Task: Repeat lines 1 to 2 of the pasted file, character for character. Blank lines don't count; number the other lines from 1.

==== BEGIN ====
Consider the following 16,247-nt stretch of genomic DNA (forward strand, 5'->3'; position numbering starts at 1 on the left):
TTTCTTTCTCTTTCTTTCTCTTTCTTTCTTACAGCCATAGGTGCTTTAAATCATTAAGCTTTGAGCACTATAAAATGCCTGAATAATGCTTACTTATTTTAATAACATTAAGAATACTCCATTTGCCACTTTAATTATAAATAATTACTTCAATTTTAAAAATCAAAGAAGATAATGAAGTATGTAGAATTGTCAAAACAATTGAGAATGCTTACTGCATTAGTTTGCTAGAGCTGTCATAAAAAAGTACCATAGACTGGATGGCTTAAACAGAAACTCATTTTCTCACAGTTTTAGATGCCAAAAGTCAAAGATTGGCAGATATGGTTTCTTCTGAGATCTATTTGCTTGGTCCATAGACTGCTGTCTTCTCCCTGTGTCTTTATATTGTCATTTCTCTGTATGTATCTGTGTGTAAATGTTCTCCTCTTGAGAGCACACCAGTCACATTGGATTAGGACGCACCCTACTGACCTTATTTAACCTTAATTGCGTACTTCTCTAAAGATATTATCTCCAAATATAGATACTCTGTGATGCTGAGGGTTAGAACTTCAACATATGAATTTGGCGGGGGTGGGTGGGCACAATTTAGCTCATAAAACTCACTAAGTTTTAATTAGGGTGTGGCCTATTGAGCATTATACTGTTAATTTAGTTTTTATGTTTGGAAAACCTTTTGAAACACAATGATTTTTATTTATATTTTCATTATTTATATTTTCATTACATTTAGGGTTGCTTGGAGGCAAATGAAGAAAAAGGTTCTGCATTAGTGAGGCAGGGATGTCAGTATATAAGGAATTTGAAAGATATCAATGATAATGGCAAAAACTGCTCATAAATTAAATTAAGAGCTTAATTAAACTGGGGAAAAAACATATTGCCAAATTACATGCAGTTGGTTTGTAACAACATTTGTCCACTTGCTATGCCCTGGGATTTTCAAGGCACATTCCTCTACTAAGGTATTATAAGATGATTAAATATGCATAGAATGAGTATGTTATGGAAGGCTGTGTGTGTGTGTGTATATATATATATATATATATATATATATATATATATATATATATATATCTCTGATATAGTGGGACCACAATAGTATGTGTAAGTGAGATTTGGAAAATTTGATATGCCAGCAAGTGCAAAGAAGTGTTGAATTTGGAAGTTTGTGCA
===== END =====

Consider the following 16,247-nt stretch of genomic DNA (forward strand, 5'->3'; position numbering starts at 1 on the left):
TTTCTTTCTCTTTCTTTCTCTTTCTTTCTTACAGCCATAGGTGCTTTAAATCATTAAGCTTTGAGCACTATAAAATGCCTGAATAATGCTTACTTATTTTAATAACATTAAGAATACTCCATTTGCCACTTTAATTATAAATAATTACTTCAATTTTAAAAATCAAAGAAGATAATGAAGTATGTAGAATTGTCAAAACAATTGAGAATGCTTACTGCATTAGTTTGCTAGAGCTGTCATAAAAAAGTACCATAGACTGGATGGCTTAAACAGAAACTCATTTTCTCACAGTTTTAGATGCCAAAAGTCAAAGATTGGCAGATATGGTTTCTTCTGAGATCTATTTGCTTGGTCCATAGACTGCTGTCTTCTCCCTGTGTCTTTATATTGTCATTTCTCTGTATGTATCTGTGTGTAAATGTTCTCCTCTTGAGAGCACACCAGTCACATTGGATTAGGACGCACCCTACTGACCTTATTTAACCTTAATTGCGTACTTCTCTAAAGATATTATCTCCAAATATAGATACTCTGTGATGCTGAGGGTTAGAACTTCAACATATGAATTTGGCGGGGGTGGGTGGGCACAATTTAGCTCATAAAACTCACTAAGTTTTAATTAGGGTGTGGCCTATTGAGCATTATACTGTTAATTTAGTTTTTATGTTTGGAAAACCTTTTGAAACACAATGATTTTTATTTATATTTTCATTATTTATATTTTCATTACATTTAGGGTTGCTTGGAGGCAAATGAAGAAAAAGGTTCTGCATTAGTGAGGCAGGGATGTCAGTATATAAGGAATTTGAAAGATATCAATGATAATGGCAAAAACTGCTCATAAATTAAATTAAGAGCTTAATTAAACTGGGGAAAAAACATATTGCCAAATTACATGCAGTTGGTTTGTAACAACATTTGTCCACTTGCTATGCCCTGGGATTTTCAAGGCACATTCCTCTACTAAGGTATTATAAGATGATTAAATATGCATAGAATGAGTATGTTATGGAAGGCTGTGTGTGTGTGTGTATATATATATATATATATATATATATATATATATATATATATATATATCTCTGATATAGTGGGACCACAATAGTATGTGTAAGTGAGATTTGGAAAATTTGATATGCCAGCAAGTGCAAAGAAGTGTTGAATTTGGAAGTTTGTGCA